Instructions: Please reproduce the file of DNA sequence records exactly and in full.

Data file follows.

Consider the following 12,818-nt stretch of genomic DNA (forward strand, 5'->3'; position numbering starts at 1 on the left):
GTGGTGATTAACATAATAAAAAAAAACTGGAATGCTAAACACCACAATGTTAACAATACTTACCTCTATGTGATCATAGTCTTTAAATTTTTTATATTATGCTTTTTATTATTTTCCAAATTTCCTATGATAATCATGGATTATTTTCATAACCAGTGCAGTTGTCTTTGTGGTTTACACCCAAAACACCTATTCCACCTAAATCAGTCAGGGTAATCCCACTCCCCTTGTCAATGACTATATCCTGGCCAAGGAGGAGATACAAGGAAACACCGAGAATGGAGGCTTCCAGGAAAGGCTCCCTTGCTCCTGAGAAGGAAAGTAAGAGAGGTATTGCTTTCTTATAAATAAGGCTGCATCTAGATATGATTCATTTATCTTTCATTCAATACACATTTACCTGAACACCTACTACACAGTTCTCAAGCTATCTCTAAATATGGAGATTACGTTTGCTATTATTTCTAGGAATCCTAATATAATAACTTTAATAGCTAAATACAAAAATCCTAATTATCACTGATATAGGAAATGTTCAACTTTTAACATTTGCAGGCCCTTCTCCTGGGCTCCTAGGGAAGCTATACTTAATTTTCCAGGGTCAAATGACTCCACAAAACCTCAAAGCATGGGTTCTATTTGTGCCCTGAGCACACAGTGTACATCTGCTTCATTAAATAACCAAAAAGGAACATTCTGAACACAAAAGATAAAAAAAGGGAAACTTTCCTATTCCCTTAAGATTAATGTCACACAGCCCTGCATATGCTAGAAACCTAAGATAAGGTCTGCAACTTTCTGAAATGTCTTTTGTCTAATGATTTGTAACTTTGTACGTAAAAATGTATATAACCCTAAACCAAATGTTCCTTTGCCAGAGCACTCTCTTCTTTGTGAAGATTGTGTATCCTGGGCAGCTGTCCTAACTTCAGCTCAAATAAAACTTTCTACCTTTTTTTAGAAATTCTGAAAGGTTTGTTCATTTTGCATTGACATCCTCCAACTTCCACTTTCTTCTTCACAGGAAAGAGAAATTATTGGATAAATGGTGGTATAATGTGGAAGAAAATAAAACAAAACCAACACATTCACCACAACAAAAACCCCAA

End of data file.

Consider the following 12,818-nt stretch of genomic DNA (forward strand, 5'->3'; position numbering starts at 1 on the left):
GTGGTGATTAACATAATAAAAAAAAACTGGAATGCTAAACACCACAATGTTAACAATACTTACCTCTATGTGATCATAGTCTTTAAATTTTTTATATTATGCTTTTTATTATTTTCCAAATTTCCTATGATAATCATGGATTATTTTCATAACCAGTGCAGTTGTCTTTGTGGTTTACACCCAAAACACCTATTCCACCTAAATCAGTCAGGGTAATCCCACTCCCCTTGTCAATGACTATATCCTGGCCAAGGAGGAGATACAAGGAAACACCGAGAATGGAGGCTTCCAGGAAAGGCTCCCTTGCTCCTGAGAAGGAAAGTAAGAGAGGTATTGCTTTCTTATAAATAAGGCTGCATCTAGATATGATTCATTTATCTTTCATTCAATACACATTTACCTGAACACCTACTACACAGTTCTCAAGCTATCTCTAAATATGGAGATTACGTTTGCTATTATTTCTAGGAATCCTAATATAATAACTTTAATAGCTAAATACAAAAATCCTAATTATCACTGATATAGGAAATGTTCAACTTTTAACATTTGCAGGCCCTTCTCCTGGGCTCCTAGGGAAGCTATACTTAATTTTCCAGGGTCAAATGACTCCACAAAACCTCAAAGCATGGGTTCTATTTGTGCCCTGAGCACACAGTGTACATCTGCTTCATTAAATAACCAAAAAGGAACATTCTGAACACAAAAGATAAAAAAAGGGAAACTTTCCTATTCCCTTAAGATTAATGTCACACAGCCCTGCATATGCTAGAAACCTAAGATAAGGTCTGCAACTTTCTGAAATGTCTTTTGTCTAATGATTTGTAACTTTGTACGTAAAAATGTATATAACCCTAAACCAAATGTTCCTTTGCCAGAGCACTCTCTTCTTTGTGAAGATTGTGTATCCTGGGCAGCTGTCCTAACTTCAGCTCAAATAAAACTTTCTACCTTTTTTTAGAAATTCTGAAAGGTTTGTTCATTTTGCATTGACATCCTCCAACTTCCACTTTCTTCTTCACAGGAAAGAGAAATTATTGGATAAATGGTGGTATAATGTGGAAGAAAATAAAACAAAACCAACACATTCACCACAACAAAAACCCCAA